Do you run an invasive species prevention or education program – or are looking to start one? Are you confused about the many existing brands, logos, and messages and how you can most effectively use them?

This webinar will:

  • teach you the the behavior change foundations and strategy behind the leading invasive species prevention campaigns including PlayCleanGo, Don’tMoveFirewood, and StopAquaticHitchhikers.
  • show you how the brands can be used together to enhance the likelihood of achieving behavior change.
  • describe how each major campaign interfaces with national and international efforts.
  • and how you can customize FREE, turnkey outreach materials with your organization’s logo and messaging.


Click here to register.

1:00 p.m. – 2:00 p.m. CST

Presented by Angela Gupta, University of Minnesota – Extension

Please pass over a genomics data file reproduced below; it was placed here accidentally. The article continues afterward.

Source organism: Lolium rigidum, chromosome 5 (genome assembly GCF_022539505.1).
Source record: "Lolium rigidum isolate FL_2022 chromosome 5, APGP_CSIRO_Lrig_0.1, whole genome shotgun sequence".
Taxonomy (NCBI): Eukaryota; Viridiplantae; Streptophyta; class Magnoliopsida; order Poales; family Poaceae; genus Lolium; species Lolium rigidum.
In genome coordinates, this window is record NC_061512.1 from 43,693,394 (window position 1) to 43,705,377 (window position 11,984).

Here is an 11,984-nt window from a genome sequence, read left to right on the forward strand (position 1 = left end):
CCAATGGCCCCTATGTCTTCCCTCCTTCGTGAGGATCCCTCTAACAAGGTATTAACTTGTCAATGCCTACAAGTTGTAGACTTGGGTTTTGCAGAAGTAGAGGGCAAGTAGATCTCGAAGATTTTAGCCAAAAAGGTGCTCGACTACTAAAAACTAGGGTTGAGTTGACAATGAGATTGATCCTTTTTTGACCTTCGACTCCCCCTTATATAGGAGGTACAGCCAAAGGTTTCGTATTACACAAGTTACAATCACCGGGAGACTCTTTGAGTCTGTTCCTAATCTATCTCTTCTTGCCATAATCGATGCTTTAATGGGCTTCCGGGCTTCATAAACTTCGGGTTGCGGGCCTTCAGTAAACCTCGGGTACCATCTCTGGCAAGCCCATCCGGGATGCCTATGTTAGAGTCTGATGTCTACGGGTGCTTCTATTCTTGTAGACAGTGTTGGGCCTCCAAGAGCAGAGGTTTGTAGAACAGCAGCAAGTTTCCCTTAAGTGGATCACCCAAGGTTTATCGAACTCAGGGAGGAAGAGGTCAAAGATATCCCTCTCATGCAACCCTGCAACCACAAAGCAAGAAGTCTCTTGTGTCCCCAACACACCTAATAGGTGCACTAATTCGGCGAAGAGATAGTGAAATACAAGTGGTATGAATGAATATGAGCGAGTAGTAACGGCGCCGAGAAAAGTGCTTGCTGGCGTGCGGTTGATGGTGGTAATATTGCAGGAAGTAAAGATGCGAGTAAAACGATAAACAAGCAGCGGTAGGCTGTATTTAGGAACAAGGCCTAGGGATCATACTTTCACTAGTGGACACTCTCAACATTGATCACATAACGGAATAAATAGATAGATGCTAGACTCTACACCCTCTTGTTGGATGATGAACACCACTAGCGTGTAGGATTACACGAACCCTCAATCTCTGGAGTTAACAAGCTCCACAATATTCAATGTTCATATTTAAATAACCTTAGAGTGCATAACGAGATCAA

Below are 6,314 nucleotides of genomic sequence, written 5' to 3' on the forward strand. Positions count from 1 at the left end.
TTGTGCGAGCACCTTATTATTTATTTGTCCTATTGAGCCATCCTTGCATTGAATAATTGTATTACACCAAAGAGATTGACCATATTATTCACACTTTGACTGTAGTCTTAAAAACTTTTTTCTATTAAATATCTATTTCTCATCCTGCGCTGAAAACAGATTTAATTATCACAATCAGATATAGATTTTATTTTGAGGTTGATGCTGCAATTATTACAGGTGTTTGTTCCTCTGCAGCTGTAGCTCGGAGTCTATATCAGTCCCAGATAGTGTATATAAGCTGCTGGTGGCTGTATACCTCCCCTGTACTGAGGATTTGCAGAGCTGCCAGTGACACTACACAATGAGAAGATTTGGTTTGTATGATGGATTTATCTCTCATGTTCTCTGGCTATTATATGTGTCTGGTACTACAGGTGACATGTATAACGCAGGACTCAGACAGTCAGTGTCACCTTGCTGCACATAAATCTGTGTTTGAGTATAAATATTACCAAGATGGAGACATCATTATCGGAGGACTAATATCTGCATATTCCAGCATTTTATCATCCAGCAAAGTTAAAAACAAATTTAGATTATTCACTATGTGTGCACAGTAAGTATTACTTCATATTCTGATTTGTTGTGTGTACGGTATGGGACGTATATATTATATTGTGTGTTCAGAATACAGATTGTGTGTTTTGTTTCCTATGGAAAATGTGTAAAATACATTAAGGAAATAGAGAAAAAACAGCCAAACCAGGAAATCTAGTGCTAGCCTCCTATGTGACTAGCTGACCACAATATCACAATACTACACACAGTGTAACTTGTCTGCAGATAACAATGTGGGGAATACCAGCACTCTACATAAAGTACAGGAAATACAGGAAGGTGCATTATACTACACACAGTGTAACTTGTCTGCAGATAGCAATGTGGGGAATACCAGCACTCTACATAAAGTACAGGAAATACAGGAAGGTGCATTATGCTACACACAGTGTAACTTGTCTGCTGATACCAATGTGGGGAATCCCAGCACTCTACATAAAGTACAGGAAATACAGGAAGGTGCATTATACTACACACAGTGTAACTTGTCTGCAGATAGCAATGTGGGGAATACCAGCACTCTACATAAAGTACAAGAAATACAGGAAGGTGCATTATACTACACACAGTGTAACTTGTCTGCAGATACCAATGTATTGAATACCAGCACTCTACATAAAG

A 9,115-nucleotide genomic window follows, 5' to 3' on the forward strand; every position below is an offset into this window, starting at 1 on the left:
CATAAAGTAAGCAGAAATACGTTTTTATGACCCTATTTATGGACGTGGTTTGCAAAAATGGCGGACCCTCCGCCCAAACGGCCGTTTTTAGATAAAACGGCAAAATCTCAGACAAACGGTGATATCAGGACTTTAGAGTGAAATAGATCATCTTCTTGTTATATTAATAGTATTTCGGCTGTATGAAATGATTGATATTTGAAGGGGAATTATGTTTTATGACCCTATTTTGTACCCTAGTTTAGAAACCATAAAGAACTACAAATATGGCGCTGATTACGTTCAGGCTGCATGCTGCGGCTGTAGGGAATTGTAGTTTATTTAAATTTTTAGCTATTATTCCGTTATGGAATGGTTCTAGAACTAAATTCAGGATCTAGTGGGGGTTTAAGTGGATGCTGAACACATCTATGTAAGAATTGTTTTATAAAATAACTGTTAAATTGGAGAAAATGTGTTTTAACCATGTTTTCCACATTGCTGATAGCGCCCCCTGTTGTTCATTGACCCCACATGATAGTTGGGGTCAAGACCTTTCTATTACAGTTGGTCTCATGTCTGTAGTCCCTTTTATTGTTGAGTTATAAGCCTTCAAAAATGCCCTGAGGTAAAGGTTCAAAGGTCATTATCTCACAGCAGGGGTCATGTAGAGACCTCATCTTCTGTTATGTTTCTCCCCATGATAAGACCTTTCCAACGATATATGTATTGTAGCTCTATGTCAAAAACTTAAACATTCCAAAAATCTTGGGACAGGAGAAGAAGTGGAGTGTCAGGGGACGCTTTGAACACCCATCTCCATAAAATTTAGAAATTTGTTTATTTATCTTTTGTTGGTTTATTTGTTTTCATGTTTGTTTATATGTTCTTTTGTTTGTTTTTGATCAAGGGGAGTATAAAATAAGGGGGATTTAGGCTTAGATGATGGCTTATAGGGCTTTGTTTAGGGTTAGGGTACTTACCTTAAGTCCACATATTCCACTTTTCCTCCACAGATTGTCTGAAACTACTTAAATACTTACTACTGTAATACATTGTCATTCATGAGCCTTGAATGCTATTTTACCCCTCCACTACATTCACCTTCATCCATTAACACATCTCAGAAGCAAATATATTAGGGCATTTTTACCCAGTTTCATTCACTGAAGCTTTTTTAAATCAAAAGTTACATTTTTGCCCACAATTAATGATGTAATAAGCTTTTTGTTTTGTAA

The University of Minnesota Extension is delighted to offer the newly revised and nationally piloted EmpowerU! Advocating Invasive Species or Natural Resource Management program content for free to institutions interested in delivering this flipped classroom and in-person material. This presentation will outline two new curricula that offer leadership and advocacy skills to Extension volunteer and landowner audiences. EmpowerU is a newly developed curriculum to enable master volunteers, citizen scientists, landowners and others interested in natural resources to effectively engage decision makers at all levels. Do you have passionate program participants who are frustrated with adjacent landowners, township, county or state officials and don’t know how to initiate meaningful policy change? If so, this curriculum might be a great advanced training for your audience.